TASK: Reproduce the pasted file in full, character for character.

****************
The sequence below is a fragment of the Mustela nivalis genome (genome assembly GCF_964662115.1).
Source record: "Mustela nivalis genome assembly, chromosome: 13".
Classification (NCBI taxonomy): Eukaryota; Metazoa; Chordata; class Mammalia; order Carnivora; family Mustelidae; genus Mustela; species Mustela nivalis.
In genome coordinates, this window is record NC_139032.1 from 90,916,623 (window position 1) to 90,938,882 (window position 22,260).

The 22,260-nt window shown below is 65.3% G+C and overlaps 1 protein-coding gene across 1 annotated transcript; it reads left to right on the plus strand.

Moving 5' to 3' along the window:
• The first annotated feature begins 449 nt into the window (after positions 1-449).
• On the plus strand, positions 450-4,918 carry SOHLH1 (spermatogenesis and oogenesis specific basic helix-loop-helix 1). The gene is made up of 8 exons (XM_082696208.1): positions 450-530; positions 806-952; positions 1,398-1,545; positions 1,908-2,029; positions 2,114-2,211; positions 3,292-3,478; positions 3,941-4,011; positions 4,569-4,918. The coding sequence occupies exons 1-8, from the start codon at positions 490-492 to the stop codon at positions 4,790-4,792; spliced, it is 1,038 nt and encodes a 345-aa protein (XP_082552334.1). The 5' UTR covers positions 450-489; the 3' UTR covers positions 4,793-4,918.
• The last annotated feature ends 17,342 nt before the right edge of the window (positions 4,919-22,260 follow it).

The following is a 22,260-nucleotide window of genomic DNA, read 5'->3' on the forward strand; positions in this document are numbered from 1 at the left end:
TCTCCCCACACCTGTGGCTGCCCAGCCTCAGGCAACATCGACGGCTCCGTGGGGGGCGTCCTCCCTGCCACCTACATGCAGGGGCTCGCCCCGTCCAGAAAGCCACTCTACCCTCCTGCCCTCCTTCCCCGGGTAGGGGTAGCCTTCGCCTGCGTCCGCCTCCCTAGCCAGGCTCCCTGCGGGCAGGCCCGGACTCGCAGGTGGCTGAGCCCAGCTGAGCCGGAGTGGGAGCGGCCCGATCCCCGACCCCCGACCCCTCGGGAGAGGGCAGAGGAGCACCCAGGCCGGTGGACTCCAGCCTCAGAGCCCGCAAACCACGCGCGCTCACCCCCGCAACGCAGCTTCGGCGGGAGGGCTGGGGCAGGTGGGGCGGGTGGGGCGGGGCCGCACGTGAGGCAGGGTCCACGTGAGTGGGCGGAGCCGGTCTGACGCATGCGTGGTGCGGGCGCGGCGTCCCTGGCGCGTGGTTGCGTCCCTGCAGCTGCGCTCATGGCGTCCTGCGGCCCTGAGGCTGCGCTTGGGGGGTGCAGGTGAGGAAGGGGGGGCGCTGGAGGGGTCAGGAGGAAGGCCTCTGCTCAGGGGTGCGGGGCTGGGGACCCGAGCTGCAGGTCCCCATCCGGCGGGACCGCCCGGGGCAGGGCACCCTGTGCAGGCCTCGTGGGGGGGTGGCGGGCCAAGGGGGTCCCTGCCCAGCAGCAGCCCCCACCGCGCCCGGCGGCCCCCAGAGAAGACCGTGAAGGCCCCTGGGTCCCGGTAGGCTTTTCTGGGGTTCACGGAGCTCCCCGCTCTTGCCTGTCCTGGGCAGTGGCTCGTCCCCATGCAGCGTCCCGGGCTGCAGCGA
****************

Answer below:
The sequence below is a fragment of the Mustela nivalis genome (genome assembly GCF_964662115.1).
Source record: "Mustela nivalis genome assembly, chromosome: 13".
Classification (NCBI taxonomy): Eukaryota; Metazoa; Chordata; class Mammalia; order Carnivora; family Mustelidae; genus Mustela; species Mustela nivalis.
In genome coordinates, this window is record NC_139032.1 from 90,916,623 (window position 1) to 90,938,882 (window position 22,260).

The 22,260-nt window shown below is 65.3% G+C and overlaps 1 protein-coding gene across 1 annotated transcript; it reads left to right on the plus strand.

Moving 5' to 3' along the window:
• The first annotated feature begins 449 nt into the window (after positions 1-449).
• On the plus strand, positions 450-4,918 carry SOHLH1 (spermatogenesis and oogenesis specific basic helix-loop-helix 1). The gene is made up of 8 exons (XM_082696208.1): positions 450-530; positions 806-952; positions 1,398-1,545; positions 1,908-2,029; positions 2,114-2,211; positions 3,292-3,478; positions 3,941-4,011; positions 4,569-4,918. The coding sequence occupies exons 1-8, from the start codon at positions 490-492 to the stop codon at positions 4,790-4,792; spliced, it is 1,038 nt and encodes a 345-aa protein (XP_082552334.1). The 5' UTR covers positions 450-489; the 3' UTR covers positions 4,793-4,918.
• The last annotated feature ends 17,342 nt before the right edge of the window (positions 4,919-22,260 follow it).

The following is a 22,260-nucleotide window of genomic DNA, read 5'->3' on the forward strand; positions in this document are numbered from 1 at the left end:
TCTCCCCACACCTGTGGCTGCCCAGCCTCAGGCAACATCGACGGCTCCGTGGGGGGCGTCCTCCCTGCCACCTACATGCAGGGGCTCGCCCCGTCCAGAAAGCCACTCTACCCTCCTGCCCTCCTTCCCCGGGTAGGGGTAGCCTTCGCCTGCGTCCGCCTCCCTAGCCAGGCTCCCTGCGGGCAGGCCCGGACTCGCAGGTGGCTGAGCCCAGCTGAGCCGGAGTGGGAGCGGCCCGATCCCCGACCCCCGACCCCTCGGGAGAGGGCAGAGGAGCACCCAGGCCGGTGGACTCCAGCCTCAGAGCCCGCAAACCACGCGCGCTCACCCCCGCAACGCAGCTTCGGCGGGAGGGCTGGGGCAGGTGGGGCGGGTGGGGCGGGGCCGCACGTGAGGCAGGGTCCACGTGAGTGGGCGGAGCCGGTCTGACGCATGCGTGGTGCGGGCGCGGCGTCCCTGGCGCGTGGTTGCGTCCCTGCAGCTGCGCTCATGGCGTCCTGCGGCCCTGAGGCTGCGCTTGGGGGGTGCAGGTGAGGAAGGGGGGGCGCTGGAGGGGTCAGGAGGAAGGCCTCTGCTCAGGGGTGCGGGGCTGGGGACCCGAGCTGCAGGTCCCCATCCGGCGGGACCGCCCGGGGCAGGGCACCCTGTGCAGGCCTCGTGGGGGGGTGGCGGGCCAAGGGGGTCCCTGCCCAGCAGCAGCCCCCACCGCGCCCGGCGGCCCCCAGAGAAGACCGTGAAGGCCCCTGGGTCCCGGTAGGCTTTTCTGGGGTTCACGGAGCTCCCCGCTCTTGCCTGTCCTGGGCAGTGGCTCGTCCCCATGCAGCGTCCCGGGCTGCAGCGA